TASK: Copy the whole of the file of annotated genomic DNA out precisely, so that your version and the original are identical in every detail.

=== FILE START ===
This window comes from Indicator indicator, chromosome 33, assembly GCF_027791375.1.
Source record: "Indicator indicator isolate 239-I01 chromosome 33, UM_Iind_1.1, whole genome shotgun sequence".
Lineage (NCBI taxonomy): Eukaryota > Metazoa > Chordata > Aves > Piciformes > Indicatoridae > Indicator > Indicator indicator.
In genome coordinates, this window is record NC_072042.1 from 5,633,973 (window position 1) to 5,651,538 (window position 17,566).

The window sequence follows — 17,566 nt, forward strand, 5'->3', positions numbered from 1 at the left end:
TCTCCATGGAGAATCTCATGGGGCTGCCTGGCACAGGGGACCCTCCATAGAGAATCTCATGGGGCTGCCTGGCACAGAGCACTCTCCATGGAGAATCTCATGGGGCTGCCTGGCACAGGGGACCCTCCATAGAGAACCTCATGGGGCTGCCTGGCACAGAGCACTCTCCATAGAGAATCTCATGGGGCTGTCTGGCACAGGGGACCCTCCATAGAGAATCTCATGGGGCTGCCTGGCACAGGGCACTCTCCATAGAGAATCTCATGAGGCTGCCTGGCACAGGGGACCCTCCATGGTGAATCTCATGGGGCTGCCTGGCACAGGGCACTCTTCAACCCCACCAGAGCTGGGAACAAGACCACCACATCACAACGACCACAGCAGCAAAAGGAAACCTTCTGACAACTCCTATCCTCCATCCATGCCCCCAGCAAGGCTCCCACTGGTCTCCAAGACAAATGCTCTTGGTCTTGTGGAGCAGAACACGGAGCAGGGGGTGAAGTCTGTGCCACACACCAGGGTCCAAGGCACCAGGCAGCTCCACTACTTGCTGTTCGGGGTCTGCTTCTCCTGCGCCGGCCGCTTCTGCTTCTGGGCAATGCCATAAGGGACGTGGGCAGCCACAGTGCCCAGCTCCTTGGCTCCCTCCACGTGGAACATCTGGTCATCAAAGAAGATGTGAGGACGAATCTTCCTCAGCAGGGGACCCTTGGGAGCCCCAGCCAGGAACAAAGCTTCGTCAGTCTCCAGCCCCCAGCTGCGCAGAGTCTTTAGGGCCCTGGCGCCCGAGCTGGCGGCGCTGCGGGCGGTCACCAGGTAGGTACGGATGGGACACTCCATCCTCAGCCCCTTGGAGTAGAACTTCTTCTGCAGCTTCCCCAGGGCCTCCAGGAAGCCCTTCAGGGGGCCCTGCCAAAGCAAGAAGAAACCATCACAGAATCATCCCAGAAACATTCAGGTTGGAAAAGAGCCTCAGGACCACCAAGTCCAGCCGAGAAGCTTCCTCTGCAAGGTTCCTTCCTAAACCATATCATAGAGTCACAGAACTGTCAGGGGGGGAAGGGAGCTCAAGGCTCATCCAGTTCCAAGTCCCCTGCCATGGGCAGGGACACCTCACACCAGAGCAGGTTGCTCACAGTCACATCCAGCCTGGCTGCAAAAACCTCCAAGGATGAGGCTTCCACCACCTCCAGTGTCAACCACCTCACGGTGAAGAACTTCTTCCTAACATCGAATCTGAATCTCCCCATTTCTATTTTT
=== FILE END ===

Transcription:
This window comes from Indicator indicator, chromosome 33, assembly GCF_027791375.1.
Source record: "Indicator indicator isolate 239-I01 chromosome 33, UM_Iind_1.1, whole genome shotgun sequence".
Lineage (NCBI taxonomy): Eukaryota > Metazoa > Chordata > Aves > Piciformes > Indicatoridae > Indicator > Indicator indicator.
In genome coordinates, this window is record NC_072042.1 from 5,633,973 (window position 1) to 5,651,538 (window position 17,566).

The window sequence follows — 17,566 nt, forward strand, 5'->3', positions numbered from 1 at the left end:
TCTCCATGGAGAATCTCATGGGGCTGCCTGGCACAGGGGACCCTCCATAGAGAATCTCATGGGGCTGCCTGGCACAGAGCACTCTCCATGGAGAATCTCATGGGGCTGCCTGGCACAGGGGACCCTCCATAGAGAACCTCATGGGGCTGCCTGGCACAGAGCACTCTCCATAGAGAATCTCATGGGGCTGTCTGGCACAGGGGACCCTCCATAGAGAATCTCATGGGGCTGCCTGGCACAGGGCACTCTCCATAGAGAATCTCATGAGGCTGCCTGGCACAGGGGACCCTCCATGGTGAATCTCATGGGGCTGCCTGGCACAGGGCACTCTTCAACCCCACCAGAGCTGGGAACAAGACCACCACATCACAACGACCACAGCAGCAAAAGGAAACCTTCTGACAACTCCTATCCTCCATCCATGCCCCCAGCAAGGCTCCCACTGGTCTCCAAGACAAATGCTCTTGGTCTTGTGGAGCAGAACACGGAGCAGGGGGTGAAGTCTGTGCCACACACCAGGGTCCAAGGCACCAGGCAGCTCCACTACTTGCTGTTCGGGGTCTGCTTCTCCTGCGCCGGCCGCTTCTGCTTCTGGGCAATGCCATAAGGGACGTGGGCAGCCACAGTGCCCAGCTCCTTGGCTCCCTCCACGTGGAACATCTGGTCATCAAAGAAGATGTGAGGACGAATCTTCCTCAGCAGGGGACCCTTGGGAGCCCCAGCCAGGAACAAAGCTTCGTCAGTCTCCAGCCCCCAGCTGCGCAGAGTCTTTAGGGCCCTGGCGCCCGAGCTGGCGGCGCTGCGGGCGGTCACCAGGTAGGTACGGATGGGACACTCCATCCTCAGCCCCTTGGAGTAGAACTTCTTCTGCAGCTTCCCCAGGGCCTCCAGGAAGCCCTTCAGGGGGCCCTGCCAAAGCAAGAAGAAACCATCACAGAATCATCCCAGAAACATTCAGGTTGGAAAAGAGCCTCAGGACCACCAAGTCCAGCCGAGAAGCTTCCTCTGCAAGGTTCCTTCCTAAACCATATCATAGAGTCACAGAACTGTCAGGGGGGGAAGGGAGCTCAAGGCTCATCCAGTTCCAAGTCCCCTGCCATGGGCAGGGACACCTCACACCAGAGCAGGTTGCTCACAGTCACATCCAGCCTGGCTGCAAAAACCTCCAAGGATGAGGCTTCCACCACCTCCAGTGTCAACCACCTCACGGTGAAGAACTTCTTCCTAACATCGAATCTGAATCTCCCCATTTCTATTTTT